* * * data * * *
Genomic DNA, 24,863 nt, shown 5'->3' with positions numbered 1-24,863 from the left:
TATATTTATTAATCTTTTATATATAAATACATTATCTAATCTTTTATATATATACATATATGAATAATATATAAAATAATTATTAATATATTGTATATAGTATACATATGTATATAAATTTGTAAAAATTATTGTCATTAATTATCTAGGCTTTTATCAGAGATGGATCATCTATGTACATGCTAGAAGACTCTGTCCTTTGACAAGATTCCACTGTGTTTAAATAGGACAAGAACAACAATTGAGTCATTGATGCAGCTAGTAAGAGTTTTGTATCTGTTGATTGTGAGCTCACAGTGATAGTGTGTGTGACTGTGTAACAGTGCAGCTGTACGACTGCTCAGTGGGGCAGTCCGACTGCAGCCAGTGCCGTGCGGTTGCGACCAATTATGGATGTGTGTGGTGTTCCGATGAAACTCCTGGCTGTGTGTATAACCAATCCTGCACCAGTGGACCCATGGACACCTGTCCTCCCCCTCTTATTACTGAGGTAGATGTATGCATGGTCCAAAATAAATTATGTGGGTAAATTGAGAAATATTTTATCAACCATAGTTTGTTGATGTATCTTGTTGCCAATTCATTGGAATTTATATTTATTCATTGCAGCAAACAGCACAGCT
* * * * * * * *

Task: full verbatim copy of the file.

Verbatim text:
Genomic DNA, 24,863 nt, shown 5'->3' with positions numbered 1-24,863 from the left:
TATATTTATTAATCTTTTATATATAAATACATTATCTAATCTTTTATATATATACATATATGAATAATATATAAAATAATTATTAATATATTGTATATAGTATACATATGTATATAAATTTGTAAAAATTATTGTCATTAATTATCTAGGCTTTTATCAGAGATGGATCATCTATGTACATGCTAGAAGACTCTGTCCTTTGACAAGATTCCACTGTGTTTAAATAGGACAAGAACAACAATTGAGTCATTGATGCAGCTAGTAAGAGTTTTGTATCTGTTGATTGTGAGCTCACAGTGATAGTGTGTGTGACTGTGTAACAGTGCAGCTGTACGACTGCTCAGTGGGGCAGTCCGACTGCAGCCAGTGCCGTGCGGTTGCGACCAATTATGGATGTGTGTGGTGTTCCGATGAAACTCCTGGCTGTGTGTATAACCAATCCTGCACCAGTGGACCCATGGACACCTGTCCTCCCCCTCTTATTACTGAGGTAGATGTATGCATGGTCCAAAATAAATTATGTGGGTAAATTGAGAAATATTTTATCAACCATAGTTTGTTGATGTATCTTGTTGCCAATTCATTGGAATTTATATTTATTCATTGCAGCAAACAGCACAGCT